My point is this: if you want the Internet to stay free, treat it and others that use it with respect. Do not assume that everyone shares your interests. And do not assume that purposefully shocking unsuspecting visitors with strong material carries no potential downside. Military veterans are not the only people who suffer from PTSD but I include them in this list. Some of the material in question could possible cause severe psychological damage to people who are recovering from previous trauma(s). Again, there are long-established websites dedicated to extreme material. And it would be wise for the shock trolls to make use of them. Because at the the rate the web is going in terms of global access to personal information and the like, irresponsible and negative misuse of the Internet will lead to its being shut down.

At some point the people are going to have to take back the Internet from both the capitalists (who flood the web with useless SPAM and junk commerce sites that clog up transmission speeds) and the self-centred trolls who misuse and abuse the honourable free speech perspectives that make the Internet what it is. It is a damned shame that parents cannot trust the web. And I defy anyone using Tumblr to argue that it is possible to avoid strong material. No matter what terms you may utilise for a search, you are bound to come across something you had no intention of viewing. This is more than awkward, this is clearly unacceptable. And it is time that it came to a halt for the good of the Internet

Internet trolls give ultra-conservative pundits and authorities with a paternalistic streak the political excuses they need to impose broad state censorship on free expression. In their utter recklessness, people who care little for what they place into the public sphere will lead to exactly to the sort of top-down, bureaucratic control observed in China, North Korea and Saudi Arabia. And as we all know and understand by now, once that happens, there will be no chance of going back. Yes, the state is simply grasping for more power over its subject populations in wanting to control the Internet any more than is being conducted already. No one disputes this. Especially after the self-inflicted passing of a young Internet activist due to the pressures of an aggressive prosecution regarding a non-violent protest against an educational institute’s claim to copyright information. The stakes are very high. And it is up to all Internet users globally to actively address the issue.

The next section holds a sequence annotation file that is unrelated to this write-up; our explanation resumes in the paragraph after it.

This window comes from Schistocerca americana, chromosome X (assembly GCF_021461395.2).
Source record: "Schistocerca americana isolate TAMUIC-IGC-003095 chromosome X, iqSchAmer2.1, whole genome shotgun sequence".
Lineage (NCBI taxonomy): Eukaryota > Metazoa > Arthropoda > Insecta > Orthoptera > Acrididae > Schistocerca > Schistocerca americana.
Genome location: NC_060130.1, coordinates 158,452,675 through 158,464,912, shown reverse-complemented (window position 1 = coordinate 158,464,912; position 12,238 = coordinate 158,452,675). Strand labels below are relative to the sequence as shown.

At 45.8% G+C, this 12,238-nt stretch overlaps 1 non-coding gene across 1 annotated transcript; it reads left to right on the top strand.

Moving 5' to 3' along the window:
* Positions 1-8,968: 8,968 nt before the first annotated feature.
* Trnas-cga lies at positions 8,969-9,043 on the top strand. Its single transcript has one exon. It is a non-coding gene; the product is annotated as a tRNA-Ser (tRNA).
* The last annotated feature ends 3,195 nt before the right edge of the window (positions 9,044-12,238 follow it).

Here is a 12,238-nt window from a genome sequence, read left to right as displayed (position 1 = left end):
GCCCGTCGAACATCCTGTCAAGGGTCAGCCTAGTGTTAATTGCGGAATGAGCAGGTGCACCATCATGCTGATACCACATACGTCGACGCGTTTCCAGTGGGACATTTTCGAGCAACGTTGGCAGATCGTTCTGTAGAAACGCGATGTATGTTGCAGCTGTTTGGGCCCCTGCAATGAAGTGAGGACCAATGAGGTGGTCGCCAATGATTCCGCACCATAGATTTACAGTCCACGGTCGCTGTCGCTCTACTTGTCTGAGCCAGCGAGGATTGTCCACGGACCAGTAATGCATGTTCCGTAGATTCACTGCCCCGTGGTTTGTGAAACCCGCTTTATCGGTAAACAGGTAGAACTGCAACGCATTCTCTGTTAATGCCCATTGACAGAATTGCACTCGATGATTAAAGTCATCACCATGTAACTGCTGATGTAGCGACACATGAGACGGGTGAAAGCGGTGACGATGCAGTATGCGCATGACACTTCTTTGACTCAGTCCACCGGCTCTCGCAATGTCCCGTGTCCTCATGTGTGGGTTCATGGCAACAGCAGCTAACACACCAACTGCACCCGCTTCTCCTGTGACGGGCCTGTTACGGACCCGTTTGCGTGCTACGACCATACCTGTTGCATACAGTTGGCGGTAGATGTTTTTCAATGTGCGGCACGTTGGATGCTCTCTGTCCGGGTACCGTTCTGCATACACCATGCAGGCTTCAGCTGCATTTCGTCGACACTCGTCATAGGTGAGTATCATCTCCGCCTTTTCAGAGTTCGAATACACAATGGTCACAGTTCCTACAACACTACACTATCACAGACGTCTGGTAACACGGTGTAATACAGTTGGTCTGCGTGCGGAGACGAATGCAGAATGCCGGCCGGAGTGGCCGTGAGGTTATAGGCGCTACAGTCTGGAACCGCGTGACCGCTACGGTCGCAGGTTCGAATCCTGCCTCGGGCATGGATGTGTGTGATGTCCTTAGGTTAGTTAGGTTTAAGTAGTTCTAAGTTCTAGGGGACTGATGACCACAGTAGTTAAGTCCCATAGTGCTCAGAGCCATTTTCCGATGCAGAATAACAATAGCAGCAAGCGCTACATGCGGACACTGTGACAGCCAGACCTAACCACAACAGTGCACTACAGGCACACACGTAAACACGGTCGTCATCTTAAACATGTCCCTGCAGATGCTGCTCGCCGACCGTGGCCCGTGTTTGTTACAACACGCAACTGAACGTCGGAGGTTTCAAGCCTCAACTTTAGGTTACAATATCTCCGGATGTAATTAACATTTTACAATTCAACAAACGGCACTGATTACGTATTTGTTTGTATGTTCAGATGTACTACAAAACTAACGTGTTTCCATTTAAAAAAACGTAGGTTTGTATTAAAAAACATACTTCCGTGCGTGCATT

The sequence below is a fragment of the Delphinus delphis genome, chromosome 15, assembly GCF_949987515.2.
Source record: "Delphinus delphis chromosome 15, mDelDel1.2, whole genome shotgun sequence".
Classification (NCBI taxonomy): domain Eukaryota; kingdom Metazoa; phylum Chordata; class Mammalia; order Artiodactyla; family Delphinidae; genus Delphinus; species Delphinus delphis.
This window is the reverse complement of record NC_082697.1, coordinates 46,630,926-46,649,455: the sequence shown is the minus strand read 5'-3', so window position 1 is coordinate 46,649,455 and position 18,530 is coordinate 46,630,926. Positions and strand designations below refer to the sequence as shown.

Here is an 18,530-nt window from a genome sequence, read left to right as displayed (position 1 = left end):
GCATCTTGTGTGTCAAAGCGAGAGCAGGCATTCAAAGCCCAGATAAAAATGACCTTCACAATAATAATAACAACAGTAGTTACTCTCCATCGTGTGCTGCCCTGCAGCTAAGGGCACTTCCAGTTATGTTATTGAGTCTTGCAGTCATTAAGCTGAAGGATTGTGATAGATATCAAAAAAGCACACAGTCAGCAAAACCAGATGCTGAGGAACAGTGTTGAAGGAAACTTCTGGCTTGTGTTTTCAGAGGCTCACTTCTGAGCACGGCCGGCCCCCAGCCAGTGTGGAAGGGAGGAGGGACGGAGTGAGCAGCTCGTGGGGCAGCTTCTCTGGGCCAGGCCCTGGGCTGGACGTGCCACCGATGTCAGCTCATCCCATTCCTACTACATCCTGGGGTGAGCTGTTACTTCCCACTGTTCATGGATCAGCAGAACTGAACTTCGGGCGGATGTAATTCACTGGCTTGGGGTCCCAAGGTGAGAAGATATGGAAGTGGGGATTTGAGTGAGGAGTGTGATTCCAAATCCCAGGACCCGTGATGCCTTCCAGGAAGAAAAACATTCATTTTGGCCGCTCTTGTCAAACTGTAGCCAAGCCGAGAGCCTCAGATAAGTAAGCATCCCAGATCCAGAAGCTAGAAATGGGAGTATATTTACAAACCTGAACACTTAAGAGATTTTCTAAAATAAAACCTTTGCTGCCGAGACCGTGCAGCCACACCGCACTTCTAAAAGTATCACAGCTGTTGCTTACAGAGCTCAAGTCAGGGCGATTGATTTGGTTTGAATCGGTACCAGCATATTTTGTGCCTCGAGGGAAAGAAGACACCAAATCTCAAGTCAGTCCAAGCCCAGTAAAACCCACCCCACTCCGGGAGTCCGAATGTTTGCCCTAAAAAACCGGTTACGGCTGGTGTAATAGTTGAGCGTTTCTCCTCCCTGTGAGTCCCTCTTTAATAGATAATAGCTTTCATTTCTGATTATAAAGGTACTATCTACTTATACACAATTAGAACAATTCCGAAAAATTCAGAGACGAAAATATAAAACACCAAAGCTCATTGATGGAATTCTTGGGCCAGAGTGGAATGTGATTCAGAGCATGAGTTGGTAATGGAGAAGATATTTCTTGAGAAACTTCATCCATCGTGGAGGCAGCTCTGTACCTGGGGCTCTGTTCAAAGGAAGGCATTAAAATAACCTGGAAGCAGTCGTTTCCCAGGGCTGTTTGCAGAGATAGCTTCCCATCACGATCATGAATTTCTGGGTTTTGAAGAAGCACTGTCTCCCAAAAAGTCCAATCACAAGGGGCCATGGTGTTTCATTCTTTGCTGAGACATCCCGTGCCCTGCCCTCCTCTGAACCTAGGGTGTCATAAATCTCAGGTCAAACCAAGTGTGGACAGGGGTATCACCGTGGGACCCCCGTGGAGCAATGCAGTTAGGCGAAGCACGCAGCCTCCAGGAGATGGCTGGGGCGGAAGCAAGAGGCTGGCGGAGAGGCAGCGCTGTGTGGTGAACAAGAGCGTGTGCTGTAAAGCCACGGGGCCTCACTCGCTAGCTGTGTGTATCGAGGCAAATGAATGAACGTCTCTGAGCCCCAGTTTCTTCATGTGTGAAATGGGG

We need to act with a mature eye towards sustainability and preserving co-operative access on the Internet for all. Without universal access to communication, conflict and confusion are always just around the corner. The more responsible we all act, towards each other and the web as a whole, the better things will be for everyone who wants to use the Internet safely.

This isn’t too much to ask. We all observe certain rules of safety and common courtesy when we walk down the street and drive the roads. There would be total chaos if we didn’t. Civil communication is deteriorating rapidly as it is. And the common politeness seen in generations past is practically non-existent today. Young people will ask you, rudely, for the time without saying thank you. Moreover, they sincerely feel that they don’t have to. They have been raised in a Reagan-Thatcher inspired, passively-misogynist,consumerist culture that places a higher value on selfishness than say, social justice. And we act surprised when average people think and sometimes do things that, by rights, should have been left back in the stone age.

We can change this. By being responsible. In all of our public spaces.

-TheAngryindian, chief editor – APNS

via Aboriginal Press News Service (APNS).

One comment

  1. lara/trace · ·

    Thank you for writing this post!